GEM Theatrics’ weekend will be Feb. 22 – 24, and we’re directing and producing two one-act plays by local playwrights. Based on the theme Working for a Living, we’ll be presenting Rock of Ages, by Mary G. Kron, about the effect of disaster on coal mining families, and the world premiere of The Interview, by Patrick M. Bailey, which deals with the issues of outsourcing. While some roles have been cast, we’re still looking for actors. Auditions will be January 12 and 13 and there is a link on the Home Page of this website for details.
So, as you can see, we have a lot of exciting events coming up in 2013. We hope you’ll check this website often for updates and follow our page on Facebook. Until we see you somewhere down the line, have a fabulous and heart-warming Holiday Season!!

September Is The Coolest Month

Posted September 1, 2012 by gemtheatrics
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For T. S. Eliot, April may have been the cruelest month, but for us at GEM Theatrics, September is the “coolest” month. We have a lot of activity to report and the best part is: you get to take part in most of it with us!
We kick off right after the Labor Day holiday with two nights at the fabulous Noto’s Old World Restaurant performing our signature piece, A. R. Gurney’s “Love Letters.” For those who know about this unique and touching piece of theater, “Love Letters” tells the story of Andy and Melissa, who met in the second grade and continued a life-long friendship, suffering ups and downs, loves and hates, separations and reconciliations. The entire story is told through their letters to each other. Mary Beth and I met performing this show at the Grand Rapids Civic Theatre more than a decade ago. The show changed our lives (for the better); come experience it with us and maybe it will do the same for you! Shows are September 11 and 12.  Dinner starts at 6:30p both nights, with curtain at 8p.  Tickets are just $45 for dinner and the show (it’s Noto’s, the food will be superb!) or $25 for show only. More information can be found on our website; tickets can be purchased at: Bringing dinner theater to Grand Rapids is a new venture by our friend Gary Morrison, who began StageOneGR just for this purpose. We’re proud to be part of the opening season and wish Gary much success!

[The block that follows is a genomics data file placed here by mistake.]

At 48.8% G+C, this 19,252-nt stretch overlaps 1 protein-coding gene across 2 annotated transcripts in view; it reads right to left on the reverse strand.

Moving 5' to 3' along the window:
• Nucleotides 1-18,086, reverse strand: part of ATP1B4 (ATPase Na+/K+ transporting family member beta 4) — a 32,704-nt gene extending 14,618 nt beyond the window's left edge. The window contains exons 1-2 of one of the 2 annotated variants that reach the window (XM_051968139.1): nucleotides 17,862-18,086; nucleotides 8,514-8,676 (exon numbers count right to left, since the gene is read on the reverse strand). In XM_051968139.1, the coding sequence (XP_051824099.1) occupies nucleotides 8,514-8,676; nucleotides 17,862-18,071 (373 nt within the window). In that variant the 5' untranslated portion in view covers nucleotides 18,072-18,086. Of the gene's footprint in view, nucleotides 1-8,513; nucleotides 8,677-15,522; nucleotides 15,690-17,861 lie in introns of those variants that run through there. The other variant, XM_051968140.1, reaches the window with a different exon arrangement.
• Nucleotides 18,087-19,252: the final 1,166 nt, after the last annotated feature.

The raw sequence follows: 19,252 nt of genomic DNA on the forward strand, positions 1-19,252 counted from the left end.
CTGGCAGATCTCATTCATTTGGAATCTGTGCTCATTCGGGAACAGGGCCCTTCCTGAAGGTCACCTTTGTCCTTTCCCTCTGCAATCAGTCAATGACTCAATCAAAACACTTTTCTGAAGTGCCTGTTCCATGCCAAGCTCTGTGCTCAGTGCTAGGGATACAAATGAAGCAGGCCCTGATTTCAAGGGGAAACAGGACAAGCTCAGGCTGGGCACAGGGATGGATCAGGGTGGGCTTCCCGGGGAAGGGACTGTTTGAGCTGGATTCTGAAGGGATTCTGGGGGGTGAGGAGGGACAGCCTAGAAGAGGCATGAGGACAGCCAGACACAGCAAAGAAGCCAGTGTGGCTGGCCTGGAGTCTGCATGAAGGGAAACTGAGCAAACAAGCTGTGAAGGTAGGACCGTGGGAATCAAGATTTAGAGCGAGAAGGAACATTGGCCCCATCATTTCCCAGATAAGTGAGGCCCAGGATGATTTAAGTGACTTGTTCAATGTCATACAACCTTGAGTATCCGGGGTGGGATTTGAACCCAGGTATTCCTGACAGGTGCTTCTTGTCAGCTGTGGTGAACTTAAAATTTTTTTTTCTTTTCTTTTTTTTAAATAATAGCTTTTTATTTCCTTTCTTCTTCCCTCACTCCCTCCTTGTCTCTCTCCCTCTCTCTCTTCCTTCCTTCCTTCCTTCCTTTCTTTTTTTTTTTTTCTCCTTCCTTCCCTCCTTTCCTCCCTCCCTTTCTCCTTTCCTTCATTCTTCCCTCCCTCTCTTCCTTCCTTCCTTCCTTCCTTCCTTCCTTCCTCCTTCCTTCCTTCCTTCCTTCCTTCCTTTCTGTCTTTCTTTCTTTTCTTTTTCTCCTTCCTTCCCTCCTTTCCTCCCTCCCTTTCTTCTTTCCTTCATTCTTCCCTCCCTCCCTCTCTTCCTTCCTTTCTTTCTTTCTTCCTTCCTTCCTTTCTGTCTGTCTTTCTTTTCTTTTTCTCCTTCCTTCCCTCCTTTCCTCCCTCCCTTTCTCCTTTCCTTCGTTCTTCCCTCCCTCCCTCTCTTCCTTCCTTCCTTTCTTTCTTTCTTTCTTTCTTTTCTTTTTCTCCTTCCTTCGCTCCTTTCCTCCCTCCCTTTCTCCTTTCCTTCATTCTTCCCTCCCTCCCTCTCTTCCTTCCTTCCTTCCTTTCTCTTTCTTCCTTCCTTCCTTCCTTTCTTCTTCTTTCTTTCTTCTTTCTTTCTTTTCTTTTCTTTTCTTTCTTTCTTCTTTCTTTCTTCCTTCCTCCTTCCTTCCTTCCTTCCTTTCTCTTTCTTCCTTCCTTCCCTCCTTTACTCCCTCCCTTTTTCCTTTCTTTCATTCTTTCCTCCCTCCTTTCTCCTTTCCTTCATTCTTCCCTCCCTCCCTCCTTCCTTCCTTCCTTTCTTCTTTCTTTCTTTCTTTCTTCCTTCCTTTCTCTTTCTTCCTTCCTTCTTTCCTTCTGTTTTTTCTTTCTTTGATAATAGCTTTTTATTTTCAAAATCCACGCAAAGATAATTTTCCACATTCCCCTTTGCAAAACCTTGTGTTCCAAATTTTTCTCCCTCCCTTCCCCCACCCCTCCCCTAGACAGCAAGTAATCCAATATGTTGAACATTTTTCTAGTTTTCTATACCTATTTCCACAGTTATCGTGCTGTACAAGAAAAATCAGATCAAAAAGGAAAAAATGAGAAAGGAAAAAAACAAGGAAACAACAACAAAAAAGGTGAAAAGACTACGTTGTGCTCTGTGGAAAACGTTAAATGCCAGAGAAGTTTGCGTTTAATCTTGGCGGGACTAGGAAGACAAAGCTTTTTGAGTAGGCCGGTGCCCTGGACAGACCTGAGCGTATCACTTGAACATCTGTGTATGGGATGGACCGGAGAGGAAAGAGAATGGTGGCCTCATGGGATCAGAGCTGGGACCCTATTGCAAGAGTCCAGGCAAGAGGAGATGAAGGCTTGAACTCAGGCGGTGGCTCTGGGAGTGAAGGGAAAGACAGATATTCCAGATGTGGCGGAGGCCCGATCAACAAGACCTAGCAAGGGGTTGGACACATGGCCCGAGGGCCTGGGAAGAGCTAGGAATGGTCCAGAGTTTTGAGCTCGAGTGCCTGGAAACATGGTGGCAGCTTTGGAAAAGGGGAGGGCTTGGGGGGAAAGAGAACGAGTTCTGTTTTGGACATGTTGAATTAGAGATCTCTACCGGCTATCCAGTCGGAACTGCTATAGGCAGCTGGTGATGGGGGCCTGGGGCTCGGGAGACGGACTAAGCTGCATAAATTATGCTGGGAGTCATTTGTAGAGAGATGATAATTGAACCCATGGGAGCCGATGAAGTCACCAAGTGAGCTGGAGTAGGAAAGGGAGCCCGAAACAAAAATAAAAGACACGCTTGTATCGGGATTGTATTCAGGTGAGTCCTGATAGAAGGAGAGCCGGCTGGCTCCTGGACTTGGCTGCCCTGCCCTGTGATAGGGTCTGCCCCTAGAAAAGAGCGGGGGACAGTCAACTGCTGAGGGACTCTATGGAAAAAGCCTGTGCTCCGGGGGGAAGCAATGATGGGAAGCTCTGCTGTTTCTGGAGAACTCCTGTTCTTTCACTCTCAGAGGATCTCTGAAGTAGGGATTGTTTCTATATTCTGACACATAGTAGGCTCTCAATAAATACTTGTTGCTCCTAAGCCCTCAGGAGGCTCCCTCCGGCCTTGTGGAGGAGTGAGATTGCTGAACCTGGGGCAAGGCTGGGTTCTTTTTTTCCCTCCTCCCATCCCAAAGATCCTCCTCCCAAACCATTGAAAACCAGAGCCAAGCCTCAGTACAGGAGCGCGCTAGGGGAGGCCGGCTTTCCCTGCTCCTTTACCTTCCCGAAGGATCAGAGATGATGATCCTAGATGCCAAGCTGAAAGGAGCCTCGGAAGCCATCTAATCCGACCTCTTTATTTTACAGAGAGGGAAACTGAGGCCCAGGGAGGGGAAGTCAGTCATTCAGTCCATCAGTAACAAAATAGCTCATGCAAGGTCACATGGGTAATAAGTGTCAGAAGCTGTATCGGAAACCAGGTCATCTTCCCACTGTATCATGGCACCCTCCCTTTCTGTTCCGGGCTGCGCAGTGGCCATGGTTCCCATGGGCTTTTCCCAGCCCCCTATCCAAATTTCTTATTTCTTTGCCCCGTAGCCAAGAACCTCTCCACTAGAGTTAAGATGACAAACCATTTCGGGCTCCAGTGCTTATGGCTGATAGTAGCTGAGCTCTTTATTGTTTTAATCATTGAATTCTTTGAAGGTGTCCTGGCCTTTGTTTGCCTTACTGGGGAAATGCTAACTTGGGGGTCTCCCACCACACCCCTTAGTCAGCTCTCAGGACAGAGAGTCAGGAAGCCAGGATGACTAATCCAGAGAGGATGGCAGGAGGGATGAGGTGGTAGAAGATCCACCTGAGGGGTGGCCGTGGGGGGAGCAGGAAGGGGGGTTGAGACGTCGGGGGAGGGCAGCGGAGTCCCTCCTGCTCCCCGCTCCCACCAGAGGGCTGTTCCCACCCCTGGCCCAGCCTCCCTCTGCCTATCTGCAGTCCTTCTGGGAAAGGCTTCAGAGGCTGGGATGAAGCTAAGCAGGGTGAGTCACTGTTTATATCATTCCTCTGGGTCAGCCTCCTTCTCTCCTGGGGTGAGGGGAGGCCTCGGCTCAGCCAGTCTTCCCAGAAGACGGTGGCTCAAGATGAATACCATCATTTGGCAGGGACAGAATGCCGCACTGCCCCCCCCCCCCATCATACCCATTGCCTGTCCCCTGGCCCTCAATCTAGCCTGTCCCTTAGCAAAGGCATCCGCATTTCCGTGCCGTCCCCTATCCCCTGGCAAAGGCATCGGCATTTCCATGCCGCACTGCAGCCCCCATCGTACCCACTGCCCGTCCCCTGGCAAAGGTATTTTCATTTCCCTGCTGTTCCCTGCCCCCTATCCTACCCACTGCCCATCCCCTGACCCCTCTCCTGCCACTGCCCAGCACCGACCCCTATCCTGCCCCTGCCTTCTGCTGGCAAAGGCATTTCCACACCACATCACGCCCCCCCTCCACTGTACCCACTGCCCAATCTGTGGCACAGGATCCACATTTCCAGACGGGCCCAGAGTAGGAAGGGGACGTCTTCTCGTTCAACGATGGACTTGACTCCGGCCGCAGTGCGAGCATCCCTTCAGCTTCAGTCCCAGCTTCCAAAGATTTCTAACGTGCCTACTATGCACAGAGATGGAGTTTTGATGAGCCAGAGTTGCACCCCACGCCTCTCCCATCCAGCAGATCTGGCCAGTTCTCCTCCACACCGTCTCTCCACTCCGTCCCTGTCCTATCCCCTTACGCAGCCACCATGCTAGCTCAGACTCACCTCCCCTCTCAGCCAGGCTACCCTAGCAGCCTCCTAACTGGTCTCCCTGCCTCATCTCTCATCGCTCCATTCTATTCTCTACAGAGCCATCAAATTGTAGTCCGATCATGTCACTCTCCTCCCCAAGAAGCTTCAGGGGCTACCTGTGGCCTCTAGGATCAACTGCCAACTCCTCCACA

The following week is Constitution Week, a week set aside to reflect on the founding of our nation and the principles we stand for. Davenport University is commemorating the week with our performance of the One-Act version of “My Dearest Friend.” We’re honored to be selected. While this performance is not open to the public, we hope to see many students there to share a little history and spark some discussion about what it means to be an American.  If any of you work for a non-profit agency, you can bring “My Dearest Friend” to your venue and the Michigan Humanities Council will help you pay for it.  We’re now part of the Council’s Touring Directory and grants are available!  Go to for more information.
This just in!! We’re thrilled to announce that we will be performing the full Two-Act Version of “My Dearest Friend”, by Mary G. Kron, for two nights in late September at the Red Barn Playhouse, in Saugatuck, Michigan. This historic barn has been turned into a wonderful rustic theatre, but with all the production values one could require. The shows are September 28 and 29.  Curtain is at 7:30p each evening and Tickets are just $15 or $12 for students and seniors. October was an important month in the Adams legacy: John was born in October, the Adamses were married in October and Abigail died in October. We also have a Presidential election right around the corner, so come out to get a glimpse into how it used to be! Tickets can be gotten from the Red Barn by calling 269-857-5300 or by email at
We hope you will come out to one or both of these events and watch us play!!

Humanities Council and War of 1812

Posted May 15, 2012 by gemtheatrics
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I know this should be two separate blogs, but we’re so busy at GEM Theatrics right now, that I’m making this one do double duty.
First, we just found out that our production of “My Dearest Friend,” by Mary G. Kron, has been selected to be part of the 2012 – 2015 Arts and Humanities Touring Directory by the Michigan Humanities Council. We’re gratified by this selection! Every entry is judged by an “independent panel of experts in the appropriate humanities and arts fields” in order to be included. What this selection means is that not only was our show deemed worthy, but non-profit groups all over the state will be able to see our entry and, if they want to book us, will be able to get financial assistance from the Council to make the presentation of our show happen! The new Directory will be available online by August 1, 2012. If you know a school or library or museum that would like to bring a quality historical theatrical piece to their venue, let them know about us!